I haven't given up hope of them making a mark, because Pop could lean more on his younger players in the waning weeks of the season, but a genuine explosion from either is unlikely.

Ersan Ilyasova, Milwaukee Bucks (50.3 percent): Would the real Ilyasova please stand up? In 41 starts two seasons ago, Ilyasova looked like a fantasy beast, averaging 14.2 PPG, 8.9 RPG, 1.0 3-PPG, 0.7 PBG, 0.8 SPG, 51.9 FG%, 78.6 FT% and 47.1 3-FT%. Then, just when you wanted to write him off last season after a weak start, he went off for 19.2 PPG, 9.9 RPG, 1.4 SPG and 1.5 3-PPG in March.

This season, he's battled injuries, but even when healthy his production has been all over the map. Last month, Ilyasova had three 20-point games, six games with 10-19 points and six single-digit games. The Bucks' unsteady rotation and a deep frontcourt aren't helping the situation. In fact, I think his fantasy potential is entirely tied to playing big minutes. The trouble is that he isn't actually good enough to force his coach to use him in that role. I expect more frustration from Ilyasova in Fantasyland the rest of the season. Oh, and he's hurt again.

[+] EnlargeHarrison Barnes
Rocky Widner/Getty ImagesHarrison Barnes has been mostly a fantasy afterthought thanks to Andre Iguodala's presence.

Harrison Barnes, Golden State Warriors (46.6 percent): I may have inadvertently jinxed the Warriors on last week's Fantasy Focus Podcast when I dubbed Barnes a quality handcuff for their injury-prone frontcourt. Hours later, it was announced that David Lee and Andrew Bogut would miss Thursday's game. Unfortunately, Barnes hasn't exactly gone off the past few games without them.

My concern entering the season was the addition of Andre Iguodala capping Barnes' potential. It turns out that Iggy has basically shut Barnes' upside down completely. I don't think Barnes is going to be a reliable fantasy contributor after the All-Star break unless Iguodala, Lee or Bogut miss a significant stretch.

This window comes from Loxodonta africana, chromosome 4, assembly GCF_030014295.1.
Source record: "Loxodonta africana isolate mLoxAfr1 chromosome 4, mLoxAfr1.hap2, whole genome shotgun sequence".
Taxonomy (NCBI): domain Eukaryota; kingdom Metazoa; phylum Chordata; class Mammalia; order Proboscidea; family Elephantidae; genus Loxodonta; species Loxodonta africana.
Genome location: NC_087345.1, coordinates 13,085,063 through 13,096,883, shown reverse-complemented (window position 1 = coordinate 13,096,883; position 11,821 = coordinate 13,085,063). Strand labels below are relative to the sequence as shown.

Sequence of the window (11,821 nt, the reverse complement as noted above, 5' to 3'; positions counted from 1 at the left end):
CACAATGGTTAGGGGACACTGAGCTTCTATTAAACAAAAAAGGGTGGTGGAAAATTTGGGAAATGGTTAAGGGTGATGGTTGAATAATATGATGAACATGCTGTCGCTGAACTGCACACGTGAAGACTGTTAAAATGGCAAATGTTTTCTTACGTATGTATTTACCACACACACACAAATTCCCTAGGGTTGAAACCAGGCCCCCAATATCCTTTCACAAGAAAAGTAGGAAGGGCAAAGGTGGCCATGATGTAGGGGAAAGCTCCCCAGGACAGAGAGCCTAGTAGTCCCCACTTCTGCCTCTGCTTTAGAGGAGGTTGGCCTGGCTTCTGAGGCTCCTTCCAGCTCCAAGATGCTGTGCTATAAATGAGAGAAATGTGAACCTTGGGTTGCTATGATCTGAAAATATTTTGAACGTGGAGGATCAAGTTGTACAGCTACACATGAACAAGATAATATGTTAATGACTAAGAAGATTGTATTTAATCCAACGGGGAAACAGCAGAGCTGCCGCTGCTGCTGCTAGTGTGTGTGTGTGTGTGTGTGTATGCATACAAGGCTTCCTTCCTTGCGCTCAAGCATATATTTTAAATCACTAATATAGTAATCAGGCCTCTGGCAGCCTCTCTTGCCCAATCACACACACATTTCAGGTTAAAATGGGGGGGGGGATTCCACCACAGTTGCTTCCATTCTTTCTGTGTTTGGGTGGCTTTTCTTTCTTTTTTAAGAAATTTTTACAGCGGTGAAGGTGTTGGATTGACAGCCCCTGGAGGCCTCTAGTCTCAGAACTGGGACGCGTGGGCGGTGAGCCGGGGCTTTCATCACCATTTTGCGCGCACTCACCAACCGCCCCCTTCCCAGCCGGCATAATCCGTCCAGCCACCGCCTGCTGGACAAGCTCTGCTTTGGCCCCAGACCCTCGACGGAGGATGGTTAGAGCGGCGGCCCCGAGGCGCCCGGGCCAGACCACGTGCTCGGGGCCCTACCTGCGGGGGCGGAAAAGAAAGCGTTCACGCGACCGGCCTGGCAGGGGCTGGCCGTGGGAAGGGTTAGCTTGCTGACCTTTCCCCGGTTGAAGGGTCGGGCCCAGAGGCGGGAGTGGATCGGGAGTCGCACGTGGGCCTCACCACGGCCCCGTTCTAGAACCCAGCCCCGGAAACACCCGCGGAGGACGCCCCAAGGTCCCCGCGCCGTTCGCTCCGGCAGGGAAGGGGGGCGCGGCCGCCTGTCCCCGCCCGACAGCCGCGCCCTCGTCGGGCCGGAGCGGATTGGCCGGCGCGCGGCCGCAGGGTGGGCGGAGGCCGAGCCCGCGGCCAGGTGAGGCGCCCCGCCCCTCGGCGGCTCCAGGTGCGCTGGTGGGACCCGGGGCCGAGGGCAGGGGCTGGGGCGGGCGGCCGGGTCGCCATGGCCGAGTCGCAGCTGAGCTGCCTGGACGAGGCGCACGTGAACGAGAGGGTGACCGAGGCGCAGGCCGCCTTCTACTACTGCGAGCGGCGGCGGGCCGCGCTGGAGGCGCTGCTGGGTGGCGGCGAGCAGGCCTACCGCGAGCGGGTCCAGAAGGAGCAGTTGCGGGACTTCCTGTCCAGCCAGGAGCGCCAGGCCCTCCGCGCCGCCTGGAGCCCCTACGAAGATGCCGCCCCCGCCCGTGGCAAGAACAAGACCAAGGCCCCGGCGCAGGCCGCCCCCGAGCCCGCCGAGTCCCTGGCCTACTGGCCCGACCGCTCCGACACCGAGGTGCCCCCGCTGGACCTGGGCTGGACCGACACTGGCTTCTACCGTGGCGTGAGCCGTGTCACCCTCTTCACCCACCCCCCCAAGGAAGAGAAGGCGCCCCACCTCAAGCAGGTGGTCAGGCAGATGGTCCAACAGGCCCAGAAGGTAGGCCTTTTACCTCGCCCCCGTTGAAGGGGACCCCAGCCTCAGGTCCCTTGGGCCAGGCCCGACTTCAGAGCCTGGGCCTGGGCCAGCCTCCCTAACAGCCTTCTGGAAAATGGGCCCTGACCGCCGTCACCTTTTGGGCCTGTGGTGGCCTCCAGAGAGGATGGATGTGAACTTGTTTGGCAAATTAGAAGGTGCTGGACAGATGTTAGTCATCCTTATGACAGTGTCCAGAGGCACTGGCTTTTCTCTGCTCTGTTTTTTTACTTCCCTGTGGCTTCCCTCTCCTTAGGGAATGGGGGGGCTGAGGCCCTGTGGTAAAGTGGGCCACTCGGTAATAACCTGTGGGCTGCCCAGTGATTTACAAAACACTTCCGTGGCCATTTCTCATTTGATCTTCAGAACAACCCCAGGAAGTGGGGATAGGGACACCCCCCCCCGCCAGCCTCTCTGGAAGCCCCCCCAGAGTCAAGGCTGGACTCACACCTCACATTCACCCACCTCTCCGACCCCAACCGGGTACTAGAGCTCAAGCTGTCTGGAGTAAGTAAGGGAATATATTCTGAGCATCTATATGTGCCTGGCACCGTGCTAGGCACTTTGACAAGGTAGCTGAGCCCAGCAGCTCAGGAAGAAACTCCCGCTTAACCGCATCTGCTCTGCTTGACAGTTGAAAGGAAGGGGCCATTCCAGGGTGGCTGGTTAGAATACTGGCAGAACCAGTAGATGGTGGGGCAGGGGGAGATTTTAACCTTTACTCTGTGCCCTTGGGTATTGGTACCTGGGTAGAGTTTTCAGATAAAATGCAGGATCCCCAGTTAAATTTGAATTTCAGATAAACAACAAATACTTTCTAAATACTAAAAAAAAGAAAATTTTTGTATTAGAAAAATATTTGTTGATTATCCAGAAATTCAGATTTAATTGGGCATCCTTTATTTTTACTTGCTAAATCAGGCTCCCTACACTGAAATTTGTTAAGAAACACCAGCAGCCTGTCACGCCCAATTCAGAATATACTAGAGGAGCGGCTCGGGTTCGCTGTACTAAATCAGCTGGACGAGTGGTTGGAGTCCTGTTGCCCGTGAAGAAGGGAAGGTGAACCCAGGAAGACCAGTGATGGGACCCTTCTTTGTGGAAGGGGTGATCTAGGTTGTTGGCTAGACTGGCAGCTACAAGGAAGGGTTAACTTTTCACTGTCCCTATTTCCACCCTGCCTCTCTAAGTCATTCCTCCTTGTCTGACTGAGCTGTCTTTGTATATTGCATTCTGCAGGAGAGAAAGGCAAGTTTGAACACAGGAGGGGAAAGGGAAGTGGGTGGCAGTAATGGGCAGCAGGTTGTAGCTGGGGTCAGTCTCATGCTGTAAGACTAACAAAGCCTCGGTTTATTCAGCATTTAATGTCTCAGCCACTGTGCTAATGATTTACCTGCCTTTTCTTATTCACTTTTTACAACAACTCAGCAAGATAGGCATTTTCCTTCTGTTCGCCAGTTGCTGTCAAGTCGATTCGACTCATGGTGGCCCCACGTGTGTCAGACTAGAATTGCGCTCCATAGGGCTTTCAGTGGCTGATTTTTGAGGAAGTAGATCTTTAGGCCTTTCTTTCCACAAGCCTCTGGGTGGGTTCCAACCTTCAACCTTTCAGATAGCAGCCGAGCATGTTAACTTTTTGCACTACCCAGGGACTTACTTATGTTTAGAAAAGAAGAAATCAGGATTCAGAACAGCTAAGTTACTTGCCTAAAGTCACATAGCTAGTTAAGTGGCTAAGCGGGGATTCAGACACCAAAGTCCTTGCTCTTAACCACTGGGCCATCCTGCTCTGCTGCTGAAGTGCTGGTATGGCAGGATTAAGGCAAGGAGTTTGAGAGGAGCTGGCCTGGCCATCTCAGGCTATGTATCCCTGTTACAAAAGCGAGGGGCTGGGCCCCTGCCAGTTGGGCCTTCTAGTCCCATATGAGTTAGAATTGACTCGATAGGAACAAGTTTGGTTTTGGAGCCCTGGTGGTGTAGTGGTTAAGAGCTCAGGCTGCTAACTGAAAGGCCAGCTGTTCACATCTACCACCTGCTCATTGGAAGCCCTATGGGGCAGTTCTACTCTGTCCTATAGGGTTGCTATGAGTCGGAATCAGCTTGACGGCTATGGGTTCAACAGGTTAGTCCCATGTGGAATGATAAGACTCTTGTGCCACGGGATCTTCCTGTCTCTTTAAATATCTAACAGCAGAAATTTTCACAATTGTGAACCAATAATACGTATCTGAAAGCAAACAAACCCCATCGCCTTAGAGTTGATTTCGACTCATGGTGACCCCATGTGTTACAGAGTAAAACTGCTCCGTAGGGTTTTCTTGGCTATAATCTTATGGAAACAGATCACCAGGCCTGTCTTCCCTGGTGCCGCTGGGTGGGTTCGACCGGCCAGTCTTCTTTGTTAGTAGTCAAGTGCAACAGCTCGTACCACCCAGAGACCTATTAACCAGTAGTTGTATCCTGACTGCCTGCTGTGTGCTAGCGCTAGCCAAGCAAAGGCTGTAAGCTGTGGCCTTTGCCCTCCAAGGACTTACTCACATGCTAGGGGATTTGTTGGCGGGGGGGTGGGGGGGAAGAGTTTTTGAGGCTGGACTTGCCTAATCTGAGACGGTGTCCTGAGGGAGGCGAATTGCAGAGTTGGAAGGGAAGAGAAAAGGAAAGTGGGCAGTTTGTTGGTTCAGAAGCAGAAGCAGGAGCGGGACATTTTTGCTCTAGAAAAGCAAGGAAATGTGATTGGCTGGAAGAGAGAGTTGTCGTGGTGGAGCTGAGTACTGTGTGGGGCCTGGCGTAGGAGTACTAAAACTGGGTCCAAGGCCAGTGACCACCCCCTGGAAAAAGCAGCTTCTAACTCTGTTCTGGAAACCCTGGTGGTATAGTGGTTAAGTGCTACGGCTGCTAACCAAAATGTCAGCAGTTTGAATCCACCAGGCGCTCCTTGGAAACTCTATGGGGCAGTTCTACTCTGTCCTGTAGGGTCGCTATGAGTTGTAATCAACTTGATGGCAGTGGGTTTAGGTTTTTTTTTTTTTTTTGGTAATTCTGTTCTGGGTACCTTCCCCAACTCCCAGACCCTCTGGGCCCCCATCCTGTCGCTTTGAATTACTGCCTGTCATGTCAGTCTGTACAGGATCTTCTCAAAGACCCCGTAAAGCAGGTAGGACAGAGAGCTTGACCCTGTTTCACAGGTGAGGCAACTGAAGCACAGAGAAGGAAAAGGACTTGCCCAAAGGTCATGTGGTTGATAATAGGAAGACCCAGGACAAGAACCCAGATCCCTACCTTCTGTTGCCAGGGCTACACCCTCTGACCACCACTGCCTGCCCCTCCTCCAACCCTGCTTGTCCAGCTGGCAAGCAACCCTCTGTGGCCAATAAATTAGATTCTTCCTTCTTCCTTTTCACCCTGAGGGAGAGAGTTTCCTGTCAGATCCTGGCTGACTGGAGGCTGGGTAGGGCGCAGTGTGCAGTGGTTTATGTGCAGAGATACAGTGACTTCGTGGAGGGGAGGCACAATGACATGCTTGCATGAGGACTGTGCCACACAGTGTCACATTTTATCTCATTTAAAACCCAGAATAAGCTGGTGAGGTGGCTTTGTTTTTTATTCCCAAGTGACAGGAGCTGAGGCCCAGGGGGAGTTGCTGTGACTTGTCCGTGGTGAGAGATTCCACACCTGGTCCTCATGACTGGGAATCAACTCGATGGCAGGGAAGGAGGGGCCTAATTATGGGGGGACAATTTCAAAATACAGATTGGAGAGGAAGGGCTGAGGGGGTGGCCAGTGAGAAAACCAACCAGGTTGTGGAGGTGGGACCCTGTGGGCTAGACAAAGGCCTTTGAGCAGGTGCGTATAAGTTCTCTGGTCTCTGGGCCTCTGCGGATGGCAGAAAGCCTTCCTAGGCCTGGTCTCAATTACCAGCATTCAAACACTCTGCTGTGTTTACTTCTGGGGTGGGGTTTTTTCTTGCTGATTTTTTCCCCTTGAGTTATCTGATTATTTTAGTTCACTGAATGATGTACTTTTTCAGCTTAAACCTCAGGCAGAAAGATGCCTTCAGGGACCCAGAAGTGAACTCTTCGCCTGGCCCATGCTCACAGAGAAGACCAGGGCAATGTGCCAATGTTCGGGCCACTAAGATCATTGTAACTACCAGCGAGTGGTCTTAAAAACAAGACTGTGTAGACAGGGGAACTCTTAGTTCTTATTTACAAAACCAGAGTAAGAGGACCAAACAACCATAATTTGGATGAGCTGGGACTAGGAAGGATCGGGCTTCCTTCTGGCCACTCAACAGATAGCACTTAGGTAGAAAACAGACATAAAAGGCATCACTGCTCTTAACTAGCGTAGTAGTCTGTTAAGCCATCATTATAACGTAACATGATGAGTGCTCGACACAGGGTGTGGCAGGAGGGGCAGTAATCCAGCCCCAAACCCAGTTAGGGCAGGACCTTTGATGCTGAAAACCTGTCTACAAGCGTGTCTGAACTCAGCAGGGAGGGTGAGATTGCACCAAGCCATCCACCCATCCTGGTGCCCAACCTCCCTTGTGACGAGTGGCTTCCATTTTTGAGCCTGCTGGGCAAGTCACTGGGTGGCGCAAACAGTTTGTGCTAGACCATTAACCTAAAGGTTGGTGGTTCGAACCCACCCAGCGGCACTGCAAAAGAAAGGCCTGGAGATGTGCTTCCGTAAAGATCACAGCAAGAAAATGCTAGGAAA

Amir Johnson, Toronto Raptors (44.1 percent): I was like a proud papa when Johnson was living up to my hype by averaging about 14 PPG, 8 RPG, 1.4 BPG with great percentages in December, but the wheels have come off since. He admitted recently that he's still trying to shake off the ankle sprain he suffered in mid-January. If Johnson can get healthy over the All-Star break and Jonas Valenciunas steps his game up (making things easier for Johnson), he could get his game back in gear. I'll admit that I'm a bit skeptical about that happening, though I'll be watching him closely with fingers crossed.

Patrick Beverley, Houston Rockets (7.8 percent): To be blunt, I thought that Beverley was a better player than Jeremy Lin and would push him aside to assume the full-time starting PG job and all of the stats that would come with it. Injuries and a hot start by Lin quashed any chance of that coming to fruition in the first half of the season. Still, Beverley is starting, playing a lot of minutes and chipping in plenty of steals, 3s and dimes. Of the players I've discussed today, I think Beverley is the most likely to make a fantasy impact after the All-Star break. I'll keep my hype in check here and simply say: Keep an eye on Beverley and nab him off the wire if he shows signs of life.

Tom Carpenter

Fantasy and Insider
Tom Carpenter is a fantasy basketball and football analyst, co-host of the Fantasy Focus Basketball podcast, and an NBA, NFL and NHL analyst for Insider and Rumor Central.